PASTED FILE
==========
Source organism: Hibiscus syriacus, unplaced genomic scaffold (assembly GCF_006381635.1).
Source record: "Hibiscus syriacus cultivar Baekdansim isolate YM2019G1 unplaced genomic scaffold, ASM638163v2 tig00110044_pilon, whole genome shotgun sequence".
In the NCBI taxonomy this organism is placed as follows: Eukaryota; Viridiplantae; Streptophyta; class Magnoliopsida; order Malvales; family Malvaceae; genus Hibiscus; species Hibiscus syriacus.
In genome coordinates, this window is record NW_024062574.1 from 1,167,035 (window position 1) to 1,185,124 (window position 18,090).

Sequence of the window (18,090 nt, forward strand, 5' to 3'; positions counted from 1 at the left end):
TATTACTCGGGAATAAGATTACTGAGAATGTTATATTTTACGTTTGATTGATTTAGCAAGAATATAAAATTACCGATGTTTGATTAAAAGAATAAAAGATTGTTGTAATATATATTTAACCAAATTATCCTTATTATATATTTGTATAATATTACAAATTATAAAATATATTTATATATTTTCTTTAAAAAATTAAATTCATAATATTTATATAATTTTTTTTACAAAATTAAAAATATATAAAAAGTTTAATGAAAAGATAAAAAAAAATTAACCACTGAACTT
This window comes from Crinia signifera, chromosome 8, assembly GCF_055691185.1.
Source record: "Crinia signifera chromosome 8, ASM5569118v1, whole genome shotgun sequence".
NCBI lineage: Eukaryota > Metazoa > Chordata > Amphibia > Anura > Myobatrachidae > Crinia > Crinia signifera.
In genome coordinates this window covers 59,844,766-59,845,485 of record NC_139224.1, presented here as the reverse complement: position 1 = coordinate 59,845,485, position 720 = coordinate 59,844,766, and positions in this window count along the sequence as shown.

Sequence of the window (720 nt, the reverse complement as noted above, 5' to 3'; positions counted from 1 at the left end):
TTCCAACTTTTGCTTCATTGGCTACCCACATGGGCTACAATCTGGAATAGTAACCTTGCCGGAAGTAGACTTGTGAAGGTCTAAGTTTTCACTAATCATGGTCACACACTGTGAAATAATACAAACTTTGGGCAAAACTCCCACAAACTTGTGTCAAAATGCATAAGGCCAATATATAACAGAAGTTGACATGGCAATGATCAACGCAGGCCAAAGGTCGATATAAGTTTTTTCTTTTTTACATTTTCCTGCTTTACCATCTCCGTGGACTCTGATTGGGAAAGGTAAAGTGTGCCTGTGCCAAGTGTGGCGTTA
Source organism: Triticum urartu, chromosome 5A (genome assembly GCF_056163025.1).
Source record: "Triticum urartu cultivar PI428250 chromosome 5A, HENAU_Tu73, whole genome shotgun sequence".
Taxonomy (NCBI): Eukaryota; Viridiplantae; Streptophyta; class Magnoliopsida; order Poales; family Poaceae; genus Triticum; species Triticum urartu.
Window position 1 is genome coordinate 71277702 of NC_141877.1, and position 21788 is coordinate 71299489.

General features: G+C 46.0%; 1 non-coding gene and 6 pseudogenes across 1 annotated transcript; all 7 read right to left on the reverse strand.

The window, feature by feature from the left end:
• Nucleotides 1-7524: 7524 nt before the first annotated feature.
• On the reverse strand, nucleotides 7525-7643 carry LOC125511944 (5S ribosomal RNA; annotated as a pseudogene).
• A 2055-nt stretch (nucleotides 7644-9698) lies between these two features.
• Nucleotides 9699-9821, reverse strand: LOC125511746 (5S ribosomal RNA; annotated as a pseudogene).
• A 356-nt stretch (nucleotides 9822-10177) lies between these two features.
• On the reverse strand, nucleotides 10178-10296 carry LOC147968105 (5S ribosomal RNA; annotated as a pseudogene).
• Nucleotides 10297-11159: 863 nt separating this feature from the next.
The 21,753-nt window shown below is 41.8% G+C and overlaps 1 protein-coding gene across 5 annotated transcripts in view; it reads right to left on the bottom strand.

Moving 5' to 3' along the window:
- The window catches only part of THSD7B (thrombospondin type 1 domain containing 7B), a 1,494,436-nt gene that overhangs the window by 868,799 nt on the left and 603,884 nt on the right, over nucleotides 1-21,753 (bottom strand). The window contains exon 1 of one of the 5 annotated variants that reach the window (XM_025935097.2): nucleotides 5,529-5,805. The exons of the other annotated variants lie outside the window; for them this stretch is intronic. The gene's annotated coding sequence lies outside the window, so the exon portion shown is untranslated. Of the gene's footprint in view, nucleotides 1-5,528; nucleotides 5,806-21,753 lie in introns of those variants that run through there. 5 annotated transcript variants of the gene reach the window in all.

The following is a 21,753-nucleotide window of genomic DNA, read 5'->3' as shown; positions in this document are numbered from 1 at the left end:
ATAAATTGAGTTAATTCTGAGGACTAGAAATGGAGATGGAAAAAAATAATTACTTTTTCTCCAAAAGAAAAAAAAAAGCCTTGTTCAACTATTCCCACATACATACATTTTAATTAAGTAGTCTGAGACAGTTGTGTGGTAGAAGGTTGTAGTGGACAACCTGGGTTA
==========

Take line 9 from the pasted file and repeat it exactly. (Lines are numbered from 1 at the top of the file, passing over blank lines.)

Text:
NCBI lineage: Eukaryota > Metazoa > Chordata > Amphibia > Anura > Myobatrachidae > Crinia > Crinia signifera.